Dealing with an upset horse can be very discouraging, especially when a rider just doesn't know what to do to help the situation.
And, there can be many reasons why a horse gets upset too.
One of those reasons is that the activity at hand is challenging for your horse. By challenging I mean not to overface the horse with something that is just not possible, or not learned yet...but rather a pattern that a horse may have that is slowing down progress.
In this article, I'm going to show you one way to approach this.
So what do some horses find challenging?
What some horses find challenging is dealing with change.
My mare has trouble with change and one example of this is accepting the change that I presented to her from a fast, quick activity that needed immediate responses and fast movement to switching over, to going slow and calm.
This is what I asked my horse to do:
I was on the lunge and I wanted her to do trot/canter transitions on a circle around me. I wanted her to jump into the canter and then have a graceful, downward transition into the trot.
She's very good at it. She does it very well, but what happens with her, and this may happen with your horse, is as timing escalates, as tasks get more and more closer together, as there starts to be an escalation, she started to get tense, and then to get emotional.
She gets a little worked up and uptight, her eyes get bigger and she starts to get tense.
Now, you could choose to avoid that situation completely, or you can choose to think through it, evaluate what's going on and make a decision upon your next step.
And that's what this is about today...
Do you have a next step that's in your mind, put it below for me as a note.
My next step was to come to a halt.
Before I show you what I did next, I'll tell you what the exact task was after the transitions...it was to then come within an arm length of me. My arm was on her wither and I wanted her to walk in a square and be in rhythm with me, in sync with me.
So not faster than I was. I wanted her to come down and be with me, dancing with me in that task as well.
When I came to a halt I evaluated parts in her body that I know she holds tension.
We all have, even as humans, we have parts in our body that we hold tension. She holds tension typically in her TMJ and in her poll.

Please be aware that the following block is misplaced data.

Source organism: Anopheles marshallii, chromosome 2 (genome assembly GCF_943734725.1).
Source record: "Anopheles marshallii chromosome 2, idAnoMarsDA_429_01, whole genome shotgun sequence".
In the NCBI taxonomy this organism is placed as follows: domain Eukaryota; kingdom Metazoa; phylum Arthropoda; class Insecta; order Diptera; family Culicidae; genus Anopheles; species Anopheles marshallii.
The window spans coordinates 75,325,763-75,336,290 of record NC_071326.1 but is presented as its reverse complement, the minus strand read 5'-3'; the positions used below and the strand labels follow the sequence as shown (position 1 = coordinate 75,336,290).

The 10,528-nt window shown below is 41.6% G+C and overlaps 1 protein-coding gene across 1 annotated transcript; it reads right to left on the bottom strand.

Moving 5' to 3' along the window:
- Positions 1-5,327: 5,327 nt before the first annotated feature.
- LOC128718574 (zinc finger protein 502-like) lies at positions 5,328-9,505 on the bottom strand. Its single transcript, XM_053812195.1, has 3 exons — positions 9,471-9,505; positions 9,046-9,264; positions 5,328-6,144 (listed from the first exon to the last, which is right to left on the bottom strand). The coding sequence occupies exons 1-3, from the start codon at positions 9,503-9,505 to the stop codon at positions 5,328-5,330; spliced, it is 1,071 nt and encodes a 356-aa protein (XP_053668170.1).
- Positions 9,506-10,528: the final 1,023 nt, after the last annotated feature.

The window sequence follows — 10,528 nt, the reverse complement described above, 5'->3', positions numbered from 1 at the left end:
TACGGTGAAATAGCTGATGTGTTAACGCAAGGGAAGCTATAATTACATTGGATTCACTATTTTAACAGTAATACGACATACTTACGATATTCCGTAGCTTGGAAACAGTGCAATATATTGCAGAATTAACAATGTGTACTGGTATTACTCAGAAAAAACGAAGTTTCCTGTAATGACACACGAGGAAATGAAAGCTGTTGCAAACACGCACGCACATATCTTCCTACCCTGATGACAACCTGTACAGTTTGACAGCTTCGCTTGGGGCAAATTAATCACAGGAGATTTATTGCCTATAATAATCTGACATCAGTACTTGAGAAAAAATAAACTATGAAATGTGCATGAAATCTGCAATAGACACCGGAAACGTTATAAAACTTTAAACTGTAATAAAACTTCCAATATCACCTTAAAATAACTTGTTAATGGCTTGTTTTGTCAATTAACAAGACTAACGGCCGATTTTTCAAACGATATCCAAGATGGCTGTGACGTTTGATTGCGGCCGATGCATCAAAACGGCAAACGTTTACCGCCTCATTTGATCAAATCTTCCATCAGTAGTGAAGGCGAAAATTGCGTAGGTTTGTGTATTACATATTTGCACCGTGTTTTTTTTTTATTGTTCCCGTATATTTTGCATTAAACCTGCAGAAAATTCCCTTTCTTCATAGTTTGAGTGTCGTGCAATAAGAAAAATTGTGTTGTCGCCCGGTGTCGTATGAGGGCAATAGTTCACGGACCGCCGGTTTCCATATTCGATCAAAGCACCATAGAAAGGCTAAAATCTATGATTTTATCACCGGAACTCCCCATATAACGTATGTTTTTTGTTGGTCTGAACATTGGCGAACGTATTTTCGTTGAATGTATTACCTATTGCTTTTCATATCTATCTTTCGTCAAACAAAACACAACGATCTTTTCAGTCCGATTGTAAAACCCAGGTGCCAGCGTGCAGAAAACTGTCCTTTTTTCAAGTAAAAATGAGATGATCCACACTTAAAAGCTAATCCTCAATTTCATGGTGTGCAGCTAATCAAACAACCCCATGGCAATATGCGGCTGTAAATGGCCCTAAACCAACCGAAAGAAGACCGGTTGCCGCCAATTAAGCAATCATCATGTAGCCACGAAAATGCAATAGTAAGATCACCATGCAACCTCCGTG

I went to those two areas. I did some tasks, some small activities with her, just rotating her head left and right, very slowly, very carefully with careful observation to how it was done to the quality of it.
And I did that for perhaps 10 seconds. Then I went back to my task, which was on the small square, staying in rhythm with me, not faster with me, dancing with me on the square.
But at the same time, also carrying herself, pushing with her hind legs and not rushing which is what she had built herself up to do with the previous exercise.
She did it perfectly. She did her square around me. She did the corners, she kept her hind legs coming and pushing. She relaxed, but not relaxing completely without tone.
She carried herself and she became elastic. Elastic in her ability to move her body and therefore elastic in her mind.
She got focused, she released her TMJ. She released her poll, but yet she knew that she had to carry her body when she's working with me and not just slop around and fall around on that little square which is not an easy task to do.
So within seconds, she was back with me. She was moving with ease. She was soft but strong and she had peace in her mind.
I wanted to let you know that because there are so many ways that we can approach a "problem" or an incident that comes up with your horse.
How we make our decisions is the important thing. So if this is value for you, let me know, feel free to put notes for me below.
If you'd like to work with me, I'm opening up an exciting program, a step by step process that will help you with this and so much more...just CLICK here to see if you qualify.
It will help you with your body showing you to how to have elasticity and ease in your movement and therefore ... your mind.
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